The search committee is chaired by Charles G. Riordan, UD vice provost for graduate and professional education. Committee members are Mohsen Badiey, deputy dean of the College of Earth, Ocean, and Environment and professor of marine science and policy; Kelebogile Setiloane, associate professor of behavioral health and nutrition; Blake Meyers, Edward F. and Elizabeth Goodman Rosenberg Professor and chair of the Department of Plant and Soil Sciences; Calvin Keeler, professor of animal and food sciences; Joshua Duke, professor of food and resource economics; Judy Hough-Goldstein, professor of entomology and wildlife ecology; James Glancey, associate professor of bioresources engineering; Pam Green, Crawford H. Greenewalt Chair of Plant and Soil Sciences; Susan Garey, Cooperative Extension agent; Carissa Wickens, assistant professor of animal and food sciences; Mark Isaacs, assistant professor of plant and soil sciences; and James C. Borel, DuPont executive vice president and a member of the UD Board of Trustees.

College of Agriculture and Natural Resources

UD’s College of Agriculture and Natural Resources has approximately 700 undergraduate students, 160 graduate students and 80 faculty members in four academic departments: Animal and Food Sciences, Entomology and Wildlife Ecology, Food and Resource Economics, and Plant and Soil Sciences. Bachelor’s and master’s degrees are offered in all departments, and Ph.D. degrees are offered in Animal and Food Sciences, Entomology and Wildlife Ecology and Plant and Soil Sciences. Current extramural funding for research is approximately $34 million annually, with more than 40 percent coming from federal grants and contracts. Extension programming is focused in agriculture, natural resources, horticulture, community and economic development, family and consumer sciences, food and nutrition and 4-H/youth development.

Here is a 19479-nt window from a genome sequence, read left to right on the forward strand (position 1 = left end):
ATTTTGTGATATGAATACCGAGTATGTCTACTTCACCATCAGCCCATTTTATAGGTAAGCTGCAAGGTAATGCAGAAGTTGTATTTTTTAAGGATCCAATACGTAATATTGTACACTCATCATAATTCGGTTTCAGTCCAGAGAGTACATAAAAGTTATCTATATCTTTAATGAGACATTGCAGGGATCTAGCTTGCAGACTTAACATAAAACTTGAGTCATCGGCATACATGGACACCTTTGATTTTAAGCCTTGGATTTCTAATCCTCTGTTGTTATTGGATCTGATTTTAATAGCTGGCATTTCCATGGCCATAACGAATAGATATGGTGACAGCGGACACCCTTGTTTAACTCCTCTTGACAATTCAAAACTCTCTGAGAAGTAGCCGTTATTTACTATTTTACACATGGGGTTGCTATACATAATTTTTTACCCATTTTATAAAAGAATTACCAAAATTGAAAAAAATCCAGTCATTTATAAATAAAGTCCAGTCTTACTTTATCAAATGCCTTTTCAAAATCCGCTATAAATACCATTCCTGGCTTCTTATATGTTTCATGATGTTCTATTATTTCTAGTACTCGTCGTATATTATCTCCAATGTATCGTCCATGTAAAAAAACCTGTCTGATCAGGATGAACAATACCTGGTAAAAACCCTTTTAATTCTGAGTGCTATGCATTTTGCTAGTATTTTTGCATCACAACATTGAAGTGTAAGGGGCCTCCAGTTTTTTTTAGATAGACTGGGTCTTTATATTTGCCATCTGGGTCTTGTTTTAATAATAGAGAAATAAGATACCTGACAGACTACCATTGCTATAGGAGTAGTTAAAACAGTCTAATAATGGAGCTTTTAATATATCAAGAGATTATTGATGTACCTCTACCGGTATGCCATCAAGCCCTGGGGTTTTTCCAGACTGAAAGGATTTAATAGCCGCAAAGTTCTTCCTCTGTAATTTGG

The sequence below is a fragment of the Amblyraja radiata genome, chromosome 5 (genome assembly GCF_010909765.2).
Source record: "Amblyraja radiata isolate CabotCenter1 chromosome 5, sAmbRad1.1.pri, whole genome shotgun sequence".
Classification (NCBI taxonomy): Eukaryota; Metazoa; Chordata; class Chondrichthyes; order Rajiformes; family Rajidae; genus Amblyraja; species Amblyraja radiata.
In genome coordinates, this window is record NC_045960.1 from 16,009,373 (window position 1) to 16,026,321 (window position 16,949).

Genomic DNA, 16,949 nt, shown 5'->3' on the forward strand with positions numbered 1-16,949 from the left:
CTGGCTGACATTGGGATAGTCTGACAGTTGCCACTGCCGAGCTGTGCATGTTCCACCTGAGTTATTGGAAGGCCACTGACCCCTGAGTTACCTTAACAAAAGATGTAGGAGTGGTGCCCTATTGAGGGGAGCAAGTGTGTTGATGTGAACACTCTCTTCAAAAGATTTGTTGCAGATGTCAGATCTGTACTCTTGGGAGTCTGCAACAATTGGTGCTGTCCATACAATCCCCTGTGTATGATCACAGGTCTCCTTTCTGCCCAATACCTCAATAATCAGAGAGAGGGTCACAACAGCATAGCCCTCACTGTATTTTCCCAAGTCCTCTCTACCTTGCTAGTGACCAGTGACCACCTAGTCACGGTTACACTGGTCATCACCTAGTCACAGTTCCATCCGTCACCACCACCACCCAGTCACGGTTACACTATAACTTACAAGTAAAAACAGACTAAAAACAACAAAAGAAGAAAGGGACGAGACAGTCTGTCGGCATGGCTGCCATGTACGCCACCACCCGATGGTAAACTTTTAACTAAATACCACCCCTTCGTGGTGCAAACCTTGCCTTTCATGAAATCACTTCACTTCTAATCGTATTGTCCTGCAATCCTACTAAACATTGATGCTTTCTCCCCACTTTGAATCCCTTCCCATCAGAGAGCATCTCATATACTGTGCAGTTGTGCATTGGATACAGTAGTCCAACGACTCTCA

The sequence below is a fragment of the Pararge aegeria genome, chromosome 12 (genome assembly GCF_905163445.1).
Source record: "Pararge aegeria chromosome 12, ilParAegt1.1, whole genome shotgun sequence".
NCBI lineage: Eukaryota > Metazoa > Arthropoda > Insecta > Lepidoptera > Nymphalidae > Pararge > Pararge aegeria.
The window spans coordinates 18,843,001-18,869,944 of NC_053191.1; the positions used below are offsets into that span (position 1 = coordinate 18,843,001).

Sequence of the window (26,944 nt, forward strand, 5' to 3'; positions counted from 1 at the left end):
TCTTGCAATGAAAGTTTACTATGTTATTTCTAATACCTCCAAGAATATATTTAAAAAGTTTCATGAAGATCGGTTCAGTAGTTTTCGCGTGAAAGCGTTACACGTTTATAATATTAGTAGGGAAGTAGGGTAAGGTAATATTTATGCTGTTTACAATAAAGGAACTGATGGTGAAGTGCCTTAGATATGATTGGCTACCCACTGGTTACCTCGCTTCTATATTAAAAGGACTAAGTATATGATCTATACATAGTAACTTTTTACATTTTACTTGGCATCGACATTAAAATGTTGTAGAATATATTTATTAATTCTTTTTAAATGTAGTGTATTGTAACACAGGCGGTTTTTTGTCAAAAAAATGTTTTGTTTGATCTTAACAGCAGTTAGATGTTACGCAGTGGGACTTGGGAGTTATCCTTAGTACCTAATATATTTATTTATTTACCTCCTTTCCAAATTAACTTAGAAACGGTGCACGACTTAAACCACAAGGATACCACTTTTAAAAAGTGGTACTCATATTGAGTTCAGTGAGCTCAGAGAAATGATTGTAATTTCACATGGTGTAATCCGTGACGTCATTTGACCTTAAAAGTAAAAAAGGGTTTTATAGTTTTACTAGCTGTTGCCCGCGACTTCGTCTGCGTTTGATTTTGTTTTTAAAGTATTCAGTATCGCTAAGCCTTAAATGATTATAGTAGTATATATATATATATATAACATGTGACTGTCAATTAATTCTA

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Environmental professionals speak to UD students about careers

April 2, 2012 under CANR News

A number of University of Delaware students spent their St. Patrick’s Day learning about potential career paths from environmental professionals at the 2012 Environmental Career Morning event hosted by the Department of Food and Resource Economics in the College of Agriculture and Natural Resources (CANR).

Panelists included representatives from federal and state government, an analyst from a consulting firm and a coordinator from the non-profit sector.

After a welcome from Steve Hastings, professor in the department, the four professionals engaged in a panel discussion, answering questions from Hastings, who served as the panel moderator, and from the students in attendance. The panel was followed by a mingling session during which the students got to meet the professionals in a one-on-one setting.